Cf. Malory 4.1-2, where the object of Merlin’s dotage is not the Lady of the Lake herself, but one of her damsels ‘that hight Nenyve’.
Cf. the description of Fidelia’s power ‘when she list poure out her larger spright’ at I.x.20. Like the subtle distancing of Merlin from his medieval reputation as half-demon, the strong resemblance between st. 12 and that earlier account casts Merlin as an agent of divine providence. Through such indirect means Spenser hints at a conversion narrative similar to the story of Merlin’s birth as given (for example) in the Old French Merlin, where the magician is sired upon a young nun by a demon acting as an incubus. The council of devils intends for this parody of the Annunciation to produce an antichrist, but Merlin is sanctified in the womb by his mother’s prayers and repentance, and after birth by the sacrament of baptism. Spenser’s Merlin remains a more ambiguous figure, claiming to speak for providence without having entirely severed his connection to diabolical origins—related, not coincidentally, in st. 13 immediately following the description that links him to Fidelia.
These stanzas present the second of three installments into which Spenser divides the British chronicles. He begins in II.x with what is chronologically the second part, covering the reigns of British monarchs from the mythic eponymous founder Brut to the succession of Uther Pendragon, the father Arthur does not know (see notes to II.x.arg.1, st. 5-68, and 68.2-3). The second part now resumes with the reign of Artegall and Britomart, which has no direct source in the chronicles but occupies the genealogical space from which Arthur, wandering in Faeryland, has been displaced. The gap between Arthur and Artegall-Britomart is the space in which the poem’s ‘present’—a hybrid of Faery fiction and British chronicle history—unfolds (see st. 29n). The third part of the chronicles, circling back to link the origins of British history to the westward ‘translation of empire’ from Troy through Rome to England, is given in canto ix.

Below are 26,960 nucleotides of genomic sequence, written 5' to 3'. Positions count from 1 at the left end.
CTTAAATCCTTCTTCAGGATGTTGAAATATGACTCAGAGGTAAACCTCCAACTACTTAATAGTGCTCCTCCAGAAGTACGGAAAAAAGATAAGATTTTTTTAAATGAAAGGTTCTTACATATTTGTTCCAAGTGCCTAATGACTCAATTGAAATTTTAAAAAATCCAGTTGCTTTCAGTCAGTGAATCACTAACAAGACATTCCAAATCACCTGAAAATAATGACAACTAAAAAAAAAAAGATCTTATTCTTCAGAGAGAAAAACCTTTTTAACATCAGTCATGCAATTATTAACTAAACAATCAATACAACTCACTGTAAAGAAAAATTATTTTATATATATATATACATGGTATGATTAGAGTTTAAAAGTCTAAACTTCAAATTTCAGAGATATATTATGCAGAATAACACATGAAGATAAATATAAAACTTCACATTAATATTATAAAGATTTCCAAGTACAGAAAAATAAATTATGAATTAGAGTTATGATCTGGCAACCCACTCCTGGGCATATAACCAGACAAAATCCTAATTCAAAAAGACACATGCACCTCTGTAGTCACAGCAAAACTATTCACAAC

Artegall’s royal heir remains unnamed, in part no doubt to downplay his equivalence to the chronicles’ Conanus, who came to the throne by killing his uncle. (Spenser thus reverses the chronicle acccounts, which identify no father for Conanus.) Spenser may also have chosen not to name the heir because he represents the point at which faery fiction is grafted onto the chronicles. The resulting genealogy, never spelled out, is complex. It may be summarized as follows: the Lady Igrayne (Igerne) bears sons both to Gorlois and to Uther. To Gorlois she bears the brothers Artegall and Cador; to Uther, their half-brother Arthur. Arthur succeeds Uther to the throne but dies without heir. The chronicles report that Arthur is succeeded by Constantius (Constantine), the son of his half-brother Cador. Meanwhile, however, Spenser has created an alternative genealogy whereby Artegall (‘equal to Arthur’; see ii.arg.2n) and Britomart not only succeed King Ryence to the throne of South Wales (cf. ii.18.5n) but also take the place of Ryence’s brother-in-law, Arthur, in the succession of British rule. This silent and, as it were, figurative supplanting of Arthur is re-enacted explicitly when their son merges with the historical Conan to usurp the crown from his uncle Constantius, who succeeds Arthur to the throne in the chronicles.
Spenser continues to diverge from the chronicles in making Vortipore less successful than his father, and in giving Vortipore an heir. (Holinshed says Vortipore ‘left no issue behind him’, and calls Malgo ‘the nephue of Aurelius Conanus’; 5.26, 27.)
In the words of Harper, ‘Careticus was not the son of Malgo, and he did not conquer the Saxons’ (1910: 151). The account of Gormond’s arrival to help the Saxons drive Careticus into Wales, laying waste to churches, towns, and fields along the way, corresponds to Geoffrey except in one detail, for Geoffrey refers to ‘Gormundus’ as ‘the king of the Africans’ (Historia 256); Spenser’s reference to his Norveyses follows Holinshed’s conjecture that Geoffrey mistook ‘the Norwegians for Affricanes, bicause both those nations were Infidels’ (6.90).
Here Spenser seems to have adjusted the account in Geoffrey by consulting multiple other sources, possibly some in Welsh. For details see Harper (1910: 153-58).